show/hide words to know
- Asphyxiation: extreme loss of oxygen and increase of carbon dioxide such that the body becomes unconscious or causes death. Suffocation.
- Malaria: a disease caused by a protozoan carried by a mosquito. Symptoms - cycles of chills, fever, and sweating... more
- Medicinal: something that works like a medicine to treat or cure health problems.
- Native: something that naturally occurs, grows, or lives in a specific location... more
Here are some medicinal plants you might have heard of—or even taken.
For centuries, people have used willow bark for aches and pains, flu and fever. Some believed the bark helped because willow grew in wet, marshy places, so it was good for conditions associated with that—things that you catch or feel in such places. But scientists in the 1800s traced willow bark’s effectiveness to a different source: a chemical in the bark, also found in some other plants (birch, wintergreen, meadowsweet, pipsissewa), called salicin. Scientists at Germany’s Bayer Laboratories synthesized the compound, and gave us salicylic acid, or aspirin. Newer uses have been found for salicylic acid, including preventing blood clots and possibly, colon cancer. But aspirin is hard on the stomach and not recommended for young people. Herbalists still prescribe willow bark; it’s gentler on the stomach than aspirin.
Cranberry is one of only three commercially important fruits native to northern North America. It can help prevent and treat urinary tract infection. For years, many people, including many doctors, said this was an old wives' tale; if the tart berries had any effect, it was attributed to their acidity. But finally, research showed that certain chemicals in cranberries, and also in blueberries, actually keep bacteria from sticking to bladder and urinary tract walls, allowing one’s system to flush them out. In a 1994 Harvard study, 150 elderly women—a group prone to such infections—drank 10 ounces of cranberry juice cocktail a day and suffered significantly lower rates of infection. In another study, symptoms recurred in 61 percent of patients who’d shown benefits from the juice, then stopped drinking it.
Most people think of bright yellow dandelions as nuisances, but the early American colonists didn’t. They’re the ones who brought them to this continent and grew them in their gardens, because dandelion was important medicine. Bitter substances tend to stimulate digestion, and dandelion leaves are bitter. They’re also full of vitamins and minerals–for example, more beta-carotene than in carrots. Dandelion leaves make a good spring tonic and have diuretic properties, that is, they encourage our bodies to shed water. But because of all of dandelion’s vitamins and minerals, including potassium, the plant actually replaces what is cleared out. Dandelion roots, roasted, are a coffee substitute, but more importantly, they contain inulin, which makes them antidiabetic. Dandelion features in traditional systems of medicine around the world; for example, in China, it’s used for upper respiratory infections and breast problems.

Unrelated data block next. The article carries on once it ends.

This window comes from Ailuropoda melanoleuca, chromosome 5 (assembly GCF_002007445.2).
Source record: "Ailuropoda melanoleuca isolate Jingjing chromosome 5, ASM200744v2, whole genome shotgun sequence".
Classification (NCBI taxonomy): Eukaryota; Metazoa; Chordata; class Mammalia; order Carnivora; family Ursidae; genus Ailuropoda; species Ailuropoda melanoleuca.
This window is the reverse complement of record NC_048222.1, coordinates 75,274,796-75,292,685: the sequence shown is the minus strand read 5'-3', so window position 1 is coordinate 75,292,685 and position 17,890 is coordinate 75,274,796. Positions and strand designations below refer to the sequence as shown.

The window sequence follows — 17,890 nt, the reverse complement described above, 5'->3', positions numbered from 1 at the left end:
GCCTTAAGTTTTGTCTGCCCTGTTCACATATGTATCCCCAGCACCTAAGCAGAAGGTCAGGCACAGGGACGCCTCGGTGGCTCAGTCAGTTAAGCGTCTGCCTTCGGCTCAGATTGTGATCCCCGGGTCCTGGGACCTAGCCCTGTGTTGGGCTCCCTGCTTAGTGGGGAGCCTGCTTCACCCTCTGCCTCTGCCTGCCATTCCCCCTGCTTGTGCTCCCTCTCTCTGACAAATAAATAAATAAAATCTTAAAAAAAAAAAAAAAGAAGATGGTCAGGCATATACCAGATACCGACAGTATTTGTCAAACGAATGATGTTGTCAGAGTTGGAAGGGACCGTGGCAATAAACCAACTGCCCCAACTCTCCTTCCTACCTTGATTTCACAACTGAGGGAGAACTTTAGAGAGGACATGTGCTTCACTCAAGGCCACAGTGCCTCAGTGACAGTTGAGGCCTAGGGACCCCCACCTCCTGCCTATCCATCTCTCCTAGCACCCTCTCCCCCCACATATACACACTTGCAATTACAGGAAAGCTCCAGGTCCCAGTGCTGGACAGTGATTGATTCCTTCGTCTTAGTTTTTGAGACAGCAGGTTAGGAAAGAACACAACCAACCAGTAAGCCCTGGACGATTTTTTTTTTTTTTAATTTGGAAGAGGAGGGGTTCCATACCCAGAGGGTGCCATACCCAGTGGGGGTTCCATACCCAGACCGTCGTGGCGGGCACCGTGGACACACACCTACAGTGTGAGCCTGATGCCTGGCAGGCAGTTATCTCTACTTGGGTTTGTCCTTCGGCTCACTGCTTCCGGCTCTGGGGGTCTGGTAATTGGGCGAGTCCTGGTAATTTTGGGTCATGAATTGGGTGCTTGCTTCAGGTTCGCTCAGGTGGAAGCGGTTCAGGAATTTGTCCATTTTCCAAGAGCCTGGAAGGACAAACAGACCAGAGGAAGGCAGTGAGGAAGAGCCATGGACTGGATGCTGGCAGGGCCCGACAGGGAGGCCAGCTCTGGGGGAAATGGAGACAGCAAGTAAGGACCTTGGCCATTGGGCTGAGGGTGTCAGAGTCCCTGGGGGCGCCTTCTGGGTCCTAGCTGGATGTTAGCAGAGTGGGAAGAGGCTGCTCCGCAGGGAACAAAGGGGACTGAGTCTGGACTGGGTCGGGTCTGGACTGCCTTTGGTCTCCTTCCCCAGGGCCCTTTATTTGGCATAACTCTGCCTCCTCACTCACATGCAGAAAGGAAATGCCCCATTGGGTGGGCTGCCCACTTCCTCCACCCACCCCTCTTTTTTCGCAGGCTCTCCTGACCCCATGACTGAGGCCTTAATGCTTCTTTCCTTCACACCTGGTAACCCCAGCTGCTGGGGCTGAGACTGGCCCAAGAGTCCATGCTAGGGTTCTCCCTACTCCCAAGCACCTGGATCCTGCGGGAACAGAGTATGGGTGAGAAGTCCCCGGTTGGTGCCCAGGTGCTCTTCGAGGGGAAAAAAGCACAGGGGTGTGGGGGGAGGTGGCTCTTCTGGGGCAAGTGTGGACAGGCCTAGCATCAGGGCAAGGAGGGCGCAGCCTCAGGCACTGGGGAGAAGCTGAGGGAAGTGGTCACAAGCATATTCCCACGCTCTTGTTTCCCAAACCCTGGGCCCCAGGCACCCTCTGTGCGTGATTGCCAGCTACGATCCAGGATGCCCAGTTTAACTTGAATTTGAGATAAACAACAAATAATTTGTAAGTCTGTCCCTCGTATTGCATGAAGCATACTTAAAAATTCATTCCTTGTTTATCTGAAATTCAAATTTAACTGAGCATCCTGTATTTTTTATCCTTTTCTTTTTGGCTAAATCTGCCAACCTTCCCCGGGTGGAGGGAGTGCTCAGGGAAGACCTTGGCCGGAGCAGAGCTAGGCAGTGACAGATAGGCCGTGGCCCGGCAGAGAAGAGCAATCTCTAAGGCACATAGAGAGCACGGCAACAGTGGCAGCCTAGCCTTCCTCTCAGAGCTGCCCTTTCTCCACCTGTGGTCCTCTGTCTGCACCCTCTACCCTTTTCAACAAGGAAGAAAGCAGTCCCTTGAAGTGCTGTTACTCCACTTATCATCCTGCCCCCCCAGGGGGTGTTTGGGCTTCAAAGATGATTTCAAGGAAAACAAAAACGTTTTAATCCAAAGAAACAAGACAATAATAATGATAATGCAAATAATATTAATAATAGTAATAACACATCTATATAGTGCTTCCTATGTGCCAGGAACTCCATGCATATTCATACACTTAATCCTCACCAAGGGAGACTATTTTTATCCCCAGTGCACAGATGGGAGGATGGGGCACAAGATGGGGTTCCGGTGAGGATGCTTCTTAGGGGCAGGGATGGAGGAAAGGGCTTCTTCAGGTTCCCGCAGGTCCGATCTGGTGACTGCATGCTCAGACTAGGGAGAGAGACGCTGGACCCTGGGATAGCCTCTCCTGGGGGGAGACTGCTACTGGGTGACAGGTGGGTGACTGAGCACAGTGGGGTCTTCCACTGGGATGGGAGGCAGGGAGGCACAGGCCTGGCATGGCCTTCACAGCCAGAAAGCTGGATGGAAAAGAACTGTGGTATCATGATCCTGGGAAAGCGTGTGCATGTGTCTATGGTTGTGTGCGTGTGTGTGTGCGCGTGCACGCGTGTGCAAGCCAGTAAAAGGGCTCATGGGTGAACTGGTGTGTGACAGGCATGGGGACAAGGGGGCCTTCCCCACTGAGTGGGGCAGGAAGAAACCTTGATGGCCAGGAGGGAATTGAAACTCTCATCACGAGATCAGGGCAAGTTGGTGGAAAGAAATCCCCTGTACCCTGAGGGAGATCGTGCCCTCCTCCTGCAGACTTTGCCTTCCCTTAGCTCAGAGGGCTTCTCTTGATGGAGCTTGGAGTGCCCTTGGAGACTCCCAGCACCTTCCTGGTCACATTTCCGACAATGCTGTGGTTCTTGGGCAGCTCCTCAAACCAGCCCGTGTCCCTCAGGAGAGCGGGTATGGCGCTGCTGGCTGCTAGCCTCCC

CURARE and STROPHANTHUS
In cultures around the world, people have added substances from nature to the tips of arrows to ensure a successful hunt. Two arrow poisons from plants became important medicines. One plant is a vine with big floppy leaves, found in the Amazonian area of South America. It was the main ingredient in a blowgun-dart poison called curare, so the vine too has come to be known as curare. In an animal’s body, curare intercepts messages between muscles and nerves, so the muscles never get them. As a result, muscles relax, starting with the eyelids and ending with the lungs. The animal dies from asphyxiation. During surgery, if a patient’s muscles are tense, tissues can get damaged. Doctors learned that just the right dose of curare relaxed patients’ muscles beautifully during operations. Curare’s not used anymore, but it was the model for new, similar drugs. An African arrow poison, also from a vine, Strophanthus, gave us medicine that improves the beating of the heart.
The leaves of a type of Chinese sagebrush give us the most important drug for malaria today. Each day, mosquito-borne malaria kills about 3,000 people around the world, mostly kids. In Chinese, the name of the sagebrush is Qinghao. In English, it’s wormwood, or an American nickname, Sweet Annie. But the plant’s scientific name, which stays the same no matter what your language, is Artemisia annua. For centuries, Artemisia annua was traditional Chinese medicine for malaria until other drugs came along. Then, in the 1960s, seeking to protect army troops in Vietnam from malaria, the Chinese government dug up the old remedy. Now, derivatives from Artemisia annua, especially one chemical called artemisinin, are drugs of choice recommended by the World Health Organization for fighting malaria. Artemisinin targets parasites and disease cells with high iron content, so it also holds promise for cancer and Lyme disease. One day, malaria sufferers and others may be able to grow their own medicine.